This section also requires that in preparing and/or filing documents for clients, or assisting another registered attorney in preparing and/or filing documents, a registered attorney must not misrepresent facts or mislead others in relation to a matter. This includes all dealings with IP Australia (the Patents, Trade Marks, Designs and Plant Breeder’s Rights Offices), as well as other regulatory authorities as discussed in section 4.

The section is intended to apply to matters within a registered attorney’s professional practice.

In cases where there is any doubt, a registered attorney is expected to comply with section 17 ahead of section 16.

Section 18—Payments and funds

Section 18 is to ensure that funds are used by registered attorneys for proper purposes; are accounted for in a suitable manner; and any refund due is provided to the client.

Section 18 requires that funds are kept using an appropriate accounting standard, but does not specify a particular standard. This ensures that there is not a single standard prescribed for all sizes and types of firms. Registered attorneys are not required to personally attend to financial transactions, but must ensure that they are done. In cases where this work is delegated to another person by a registered attorney, the registered attorney is still obliged to observe sections 21, 22 and 23 of the Code of Conduct.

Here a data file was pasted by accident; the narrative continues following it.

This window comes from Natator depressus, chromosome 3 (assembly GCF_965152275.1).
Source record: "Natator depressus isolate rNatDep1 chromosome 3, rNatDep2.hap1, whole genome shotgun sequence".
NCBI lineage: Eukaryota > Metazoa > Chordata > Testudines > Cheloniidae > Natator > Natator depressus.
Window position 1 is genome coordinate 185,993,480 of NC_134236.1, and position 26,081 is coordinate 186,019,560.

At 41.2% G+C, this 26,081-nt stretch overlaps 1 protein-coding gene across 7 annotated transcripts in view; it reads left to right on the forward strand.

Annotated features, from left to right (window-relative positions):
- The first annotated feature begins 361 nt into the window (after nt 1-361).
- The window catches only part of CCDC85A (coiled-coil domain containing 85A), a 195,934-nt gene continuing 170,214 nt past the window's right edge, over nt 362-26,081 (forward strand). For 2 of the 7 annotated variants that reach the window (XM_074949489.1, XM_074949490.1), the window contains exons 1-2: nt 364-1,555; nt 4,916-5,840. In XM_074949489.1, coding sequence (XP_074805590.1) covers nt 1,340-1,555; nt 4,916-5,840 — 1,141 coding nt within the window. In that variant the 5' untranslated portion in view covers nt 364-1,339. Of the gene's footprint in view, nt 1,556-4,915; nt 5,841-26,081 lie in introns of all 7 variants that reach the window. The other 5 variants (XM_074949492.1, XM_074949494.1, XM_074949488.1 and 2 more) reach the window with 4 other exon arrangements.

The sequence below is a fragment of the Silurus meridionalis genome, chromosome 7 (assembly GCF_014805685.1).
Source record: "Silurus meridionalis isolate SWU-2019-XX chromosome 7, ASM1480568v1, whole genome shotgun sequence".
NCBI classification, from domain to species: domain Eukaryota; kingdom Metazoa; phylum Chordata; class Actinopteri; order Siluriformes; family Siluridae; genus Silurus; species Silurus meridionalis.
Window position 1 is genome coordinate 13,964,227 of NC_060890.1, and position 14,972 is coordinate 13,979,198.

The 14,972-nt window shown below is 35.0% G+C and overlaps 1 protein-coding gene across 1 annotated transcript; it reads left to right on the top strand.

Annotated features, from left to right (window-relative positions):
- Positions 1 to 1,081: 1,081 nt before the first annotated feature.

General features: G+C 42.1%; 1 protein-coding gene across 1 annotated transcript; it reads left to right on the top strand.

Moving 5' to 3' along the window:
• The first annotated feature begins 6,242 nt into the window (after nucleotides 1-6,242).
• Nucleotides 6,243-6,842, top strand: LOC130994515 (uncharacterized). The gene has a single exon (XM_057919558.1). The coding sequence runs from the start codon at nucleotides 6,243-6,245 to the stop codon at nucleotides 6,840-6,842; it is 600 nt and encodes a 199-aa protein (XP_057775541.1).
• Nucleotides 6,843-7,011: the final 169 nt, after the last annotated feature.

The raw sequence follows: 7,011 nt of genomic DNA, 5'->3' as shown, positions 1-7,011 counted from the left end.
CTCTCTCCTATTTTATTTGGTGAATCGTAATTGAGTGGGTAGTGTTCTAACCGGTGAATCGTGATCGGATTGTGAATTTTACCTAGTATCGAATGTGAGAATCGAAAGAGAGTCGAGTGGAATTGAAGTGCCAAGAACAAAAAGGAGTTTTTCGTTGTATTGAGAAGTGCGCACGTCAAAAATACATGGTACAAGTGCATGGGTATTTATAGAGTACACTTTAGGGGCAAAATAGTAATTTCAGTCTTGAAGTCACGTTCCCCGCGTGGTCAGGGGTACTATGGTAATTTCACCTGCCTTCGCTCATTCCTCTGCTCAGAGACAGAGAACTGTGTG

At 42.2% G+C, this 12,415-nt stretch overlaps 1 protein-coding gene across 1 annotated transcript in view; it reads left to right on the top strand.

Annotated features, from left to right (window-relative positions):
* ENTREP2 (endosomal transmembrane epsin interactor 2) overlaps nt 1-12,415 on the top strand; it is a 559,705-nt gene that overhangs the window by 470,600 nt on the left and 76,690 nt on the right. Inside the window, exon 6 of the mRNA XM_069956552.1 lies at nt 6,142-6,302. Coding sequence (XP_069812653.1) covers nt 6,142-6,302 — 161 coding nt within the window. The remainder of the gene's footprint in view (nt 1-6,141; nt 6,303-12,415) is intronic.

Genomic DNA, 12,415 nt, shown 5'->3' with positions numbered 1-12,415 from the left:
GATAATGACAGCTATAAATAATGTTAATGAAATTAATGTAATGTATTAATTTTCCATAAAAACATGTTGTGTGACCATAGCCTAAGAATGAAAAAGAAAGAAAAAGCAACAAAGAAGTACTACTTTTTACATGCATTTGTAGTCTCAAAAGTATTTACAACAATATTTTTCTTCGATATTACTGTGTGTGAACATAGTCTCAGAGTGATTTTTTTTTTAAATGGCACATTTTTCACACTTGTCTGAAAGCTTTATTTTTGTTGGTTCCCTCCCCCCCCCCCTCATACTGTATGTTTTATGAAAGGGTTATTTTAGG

It is recognised that a registered attorney and a client may wish to negotiate the retaining of funds, particularly in cases where only small amounts are involved or when a client wishes to apply funds to future work. In such cases subsection 18(3)(b) would take precedence over subsection 18(4).

Section 19—Use of information

Section 19 clarifies a registered attorney’s expected behaviour with respect to information obtained in the course of the attorney’s practice. This section should be read alongside sections 11 and 15.

Section 21—Supervision of associated persons

It is longstanding and well-accepted practice in the attorney profession to delegate or outsource client work when appropriate. The intent of section 21 is to ensure that in such cases the originating registered attorney remains accountable to the client for the work.

Subsection 21(1) recognises that a registered attorney who arranges for a foreign-registered attorney to do work overseas (such as filing applications in foreign jurisdictions) cannot oversee the foreign-registered attorney’s work and cannot practicably be held responsible for the work, acts and defaults of the foreign-registered attorney. However, a registered attorney remains bound by section 11 to act in the best interest of the client.

Section 22—Additional obligations of directors